Originally published 19 May 2006. This post is part of a reminiscent series of e-mail letters I wrote to my friends and family during my summer teaching English in Japan.
Hello all! I hope everyone’s having a great week. Let me know what’s going on over in your side of the world. Here’s what’s happening on my side!
Life here is overcast and rainy (it is the rainy season, after all), but it’s pretty. I can see a river and the mountains out my balcony. I can see the city, too, but the mountains are lush and beautiful.
I have to tell y’all, I’ve been having trouble finding my place here, especially the first week or so, but God has definitely shown me how much everything–EVERYTHING–depends on Him. He shows me more and more every day that I can’t do anything alone. He’s kept me safe and provided everything I need (I get sushi whenever I want!). I’m more and more aware of how small and insignificant I am, yet God still spends time taking care of me in my ignorance and naiveté.
And that’s another thing–God’s shown me what actually matters. I can’t tell you how much e-mails from y’all have meant to me. Just seeing that people are thinking about and praying for me is so encouraging, and that’s what I’ve needed.
But anyway, I want to tell you all about some of my experiences! Last Saturday was THE big festival here. Every 20 years, they tear down the most important Shinto shrine in the world, located in Ice City, where I’m living! The whole city comes out to pull a huge tree from a barge on the river to the Naiku shrine, going back and forth and side to side and dancing and all this crazy stuff. I’m not sure what everything symbolizes, but I’m sure it’s got lots of historical significance. We dressed up in traditional Japanese clothes and I got to help pull the tree through the streets, in the pouring rain!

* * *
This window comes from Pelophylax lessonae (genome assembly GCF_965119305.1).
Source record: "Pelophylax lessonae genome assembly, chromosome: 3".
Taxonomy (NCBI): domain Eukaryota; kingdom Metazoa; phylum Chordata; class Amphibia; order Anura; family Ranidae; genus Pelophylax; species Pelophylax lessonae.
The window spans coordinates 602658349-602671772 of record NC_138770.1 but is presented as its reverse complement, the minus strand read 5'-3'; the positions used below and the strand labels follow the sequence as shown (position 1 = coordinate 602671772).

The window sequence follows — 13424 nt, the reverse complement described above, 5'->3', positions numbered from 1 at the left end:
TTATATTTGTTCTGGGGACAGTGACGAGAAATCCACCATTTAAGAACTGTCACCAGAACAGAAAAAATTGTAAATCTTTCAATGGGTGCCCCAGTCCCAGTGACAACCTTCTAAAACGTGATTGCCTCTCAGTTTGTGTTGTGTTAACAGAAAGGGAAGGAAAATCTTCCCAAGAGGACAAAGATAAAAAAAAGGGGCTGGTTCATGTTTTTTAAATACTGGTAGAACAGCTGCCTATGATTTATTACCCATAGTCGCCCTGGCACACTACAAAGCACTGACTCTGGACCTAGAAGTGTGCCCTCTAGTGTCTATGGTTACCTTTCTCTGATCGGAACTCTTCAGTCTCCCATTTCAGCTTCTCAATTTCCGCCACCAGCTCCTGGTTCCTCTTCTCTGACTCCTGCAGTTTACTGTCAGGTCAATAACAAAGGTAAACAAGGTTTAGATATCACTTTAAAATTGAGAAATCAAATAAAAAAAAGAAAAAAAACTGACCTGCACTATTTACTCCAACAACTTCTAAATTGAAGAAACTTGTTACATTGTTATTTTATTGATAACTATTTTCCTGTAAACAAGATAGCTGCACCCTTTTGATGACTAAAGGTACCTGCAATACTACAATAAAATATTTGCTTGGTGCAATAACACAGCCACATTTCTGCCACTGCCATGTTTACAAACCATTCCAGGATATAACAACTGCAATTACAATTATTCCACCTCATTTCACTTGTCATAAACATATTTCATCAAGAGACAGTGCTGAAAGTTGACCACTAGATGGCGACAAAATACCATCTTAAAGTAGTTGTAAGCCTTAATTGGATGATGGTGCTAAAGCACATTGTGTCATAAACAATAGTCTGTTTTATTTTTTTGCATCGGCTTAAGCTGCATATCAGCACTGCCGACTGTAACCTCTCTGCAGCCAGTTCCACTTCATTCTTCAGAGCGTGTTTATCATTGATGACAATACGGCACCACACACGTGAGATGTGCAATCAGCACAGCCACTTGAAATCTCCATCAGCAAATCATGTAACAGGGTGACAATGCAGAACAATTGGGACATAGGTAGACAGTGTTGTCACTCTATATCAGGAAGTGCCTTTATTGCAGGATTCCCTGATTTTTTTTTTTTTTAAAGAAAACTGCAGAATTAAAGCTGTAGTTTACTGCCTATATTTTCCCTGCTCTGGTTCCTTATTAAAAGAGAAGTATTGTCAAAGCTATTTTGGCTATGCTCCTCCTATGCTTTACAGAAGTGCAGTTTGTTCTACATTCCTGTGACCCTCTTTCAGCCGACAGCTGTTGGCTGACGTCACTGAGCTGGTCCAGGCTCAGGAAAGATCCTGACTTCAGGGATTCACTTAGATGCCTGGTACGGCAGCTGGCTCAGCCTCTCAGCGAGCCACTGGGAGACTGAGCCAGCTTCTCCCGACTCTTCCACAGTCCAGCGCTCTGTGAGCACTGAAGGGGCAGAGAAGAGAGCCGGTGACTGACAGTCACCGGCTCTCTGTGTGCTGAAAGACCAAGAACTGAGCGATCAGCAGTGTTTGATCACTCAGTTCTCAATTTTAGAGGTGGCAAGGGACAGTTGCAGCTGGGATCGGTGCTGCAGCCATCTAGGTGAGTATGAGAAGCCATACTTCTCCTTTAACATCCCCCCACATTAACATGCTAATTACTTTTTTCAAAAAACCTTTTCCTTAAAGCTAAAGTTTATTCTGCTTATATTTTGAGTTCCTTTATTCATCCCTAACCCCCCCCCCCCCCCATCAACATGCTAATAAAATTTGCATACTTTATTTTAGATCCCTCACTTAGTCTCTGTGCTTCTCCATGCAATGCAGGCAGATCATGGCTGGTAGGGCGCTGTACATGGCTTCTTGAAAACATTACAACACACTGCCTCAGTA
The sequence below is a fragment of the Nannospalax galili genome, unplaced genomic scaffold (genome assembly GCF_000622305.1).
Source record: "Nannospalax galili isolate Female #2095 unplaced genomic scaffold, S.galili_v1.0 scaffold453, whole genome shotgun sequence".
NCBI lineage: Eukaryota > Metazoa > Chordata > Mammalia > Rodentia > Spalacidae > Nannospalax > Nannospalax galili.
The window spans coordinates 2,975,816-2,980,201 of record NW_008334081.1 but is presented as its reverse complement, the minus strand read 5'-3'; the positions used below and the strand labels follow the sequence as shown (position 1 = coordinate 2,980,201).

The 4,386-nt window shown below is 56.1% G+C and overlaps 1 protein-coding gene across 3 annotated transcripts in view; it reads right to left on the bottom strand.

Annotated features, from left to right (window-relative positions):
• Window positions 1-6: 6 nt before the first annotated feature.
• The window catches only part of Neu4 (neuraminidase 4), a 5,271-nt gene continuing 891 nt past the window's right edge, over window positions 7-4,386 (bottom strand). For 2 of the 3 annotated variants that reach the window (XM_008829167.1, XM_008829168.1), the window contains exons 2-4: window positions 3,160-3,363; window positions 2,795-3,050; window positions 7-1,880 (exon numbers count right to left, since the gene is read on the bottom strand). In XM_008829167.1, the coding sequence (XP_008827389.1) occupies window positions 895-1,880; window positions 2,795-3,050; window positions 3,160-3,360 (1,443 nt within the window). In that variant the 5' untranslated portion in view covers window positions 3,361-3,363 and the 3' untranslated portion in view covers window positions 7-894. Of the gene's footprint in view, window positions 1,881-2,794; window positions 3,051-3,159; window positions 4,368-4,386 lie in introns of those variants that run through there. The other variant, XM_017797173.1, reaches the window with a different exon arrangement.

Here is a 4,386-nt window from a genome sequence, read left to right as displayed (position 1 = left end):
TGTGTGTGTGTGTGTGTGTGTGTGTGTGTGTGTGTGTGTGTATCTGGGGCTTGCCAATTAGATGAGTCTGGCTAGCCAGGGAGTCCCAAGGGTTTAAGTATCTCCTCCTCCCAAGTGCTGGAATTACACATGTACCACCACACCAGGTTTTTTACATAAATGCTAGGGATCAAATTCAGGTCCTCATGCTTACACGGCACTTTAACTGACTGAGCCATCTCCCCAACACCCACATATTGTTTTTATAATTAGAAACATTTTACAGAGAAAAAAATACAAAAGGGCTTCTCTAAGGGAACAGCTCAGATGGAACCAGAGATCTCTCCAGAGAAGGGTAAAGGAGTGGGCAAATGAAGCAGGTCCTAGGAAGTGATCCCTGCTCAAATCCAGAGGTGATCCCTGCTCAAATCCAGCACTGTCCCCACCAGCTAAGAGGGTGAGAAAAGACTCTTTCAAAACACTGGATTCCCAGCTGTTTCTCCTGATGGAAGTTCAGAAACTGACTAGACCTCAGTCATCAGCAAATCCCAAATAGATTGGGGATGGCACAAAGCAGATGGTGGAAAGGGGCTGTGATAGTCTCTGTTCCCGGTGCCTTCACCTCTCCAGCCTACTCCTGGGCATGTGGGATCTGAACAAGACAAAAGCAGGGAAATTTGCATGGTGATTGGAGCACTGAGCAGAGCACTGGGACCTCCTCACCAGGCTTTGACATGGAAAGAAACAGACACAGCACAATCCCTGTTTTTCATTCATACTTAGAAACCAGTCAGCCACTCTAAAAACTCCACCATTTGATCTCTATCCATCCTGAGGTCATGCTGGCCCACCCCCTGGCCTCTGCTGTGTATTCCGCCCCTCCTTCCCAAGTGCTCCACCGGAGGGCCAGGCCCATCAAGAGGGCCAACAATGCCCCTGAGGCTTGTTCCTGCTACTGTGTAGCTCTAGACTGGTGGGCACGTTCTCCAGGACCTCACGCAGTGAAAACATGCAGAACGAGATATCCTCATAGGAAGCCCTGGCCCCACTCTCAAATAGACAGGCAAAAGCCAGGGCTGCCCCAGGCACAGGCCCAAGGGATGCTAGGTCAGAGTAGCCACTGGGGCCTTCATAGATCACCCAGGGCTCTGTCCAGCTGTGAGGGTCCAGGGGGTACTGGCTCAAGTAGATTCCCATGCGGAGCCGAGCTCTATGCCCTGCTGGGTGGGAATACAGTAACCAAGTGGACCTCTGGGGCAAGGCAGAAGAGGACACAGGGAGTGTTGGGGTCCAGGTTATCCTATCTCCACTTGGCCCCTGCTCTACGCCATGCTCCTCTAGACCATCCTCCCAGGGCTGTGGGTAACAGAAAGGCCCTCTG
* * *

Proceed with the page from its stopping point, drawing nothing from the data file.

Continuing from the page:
It was pretty chilly, so Mr. and Mrs. Koda took my coworker Anna and me into a little cafe. They ordered a sweet bean and rice desert soup thing for us. The rice was sort of in blob form, and I’m not sure what kind of beans they were exactly. The texture was like black eyed peas, but they were sweet and delightful! It was surprising. Probably not something most Americans would like, but I’m glad I had the experience! The soup part was sort of a watery chocolate flavor, which doesn’t sound all that pleasing, but it was ok.
During one of the breaks in the festival, Anna and I got to meet the Mayor of Ise City! He speaks English very well, and he was really nice. He pulled the rope right across the tree from me!
I’ll write about school next time. For now, this is me in my school uniform:
Thanks again for prayers, thoughts, and e-mails. I love and miss y’all. Have a great night (it’s 10:09 am here!).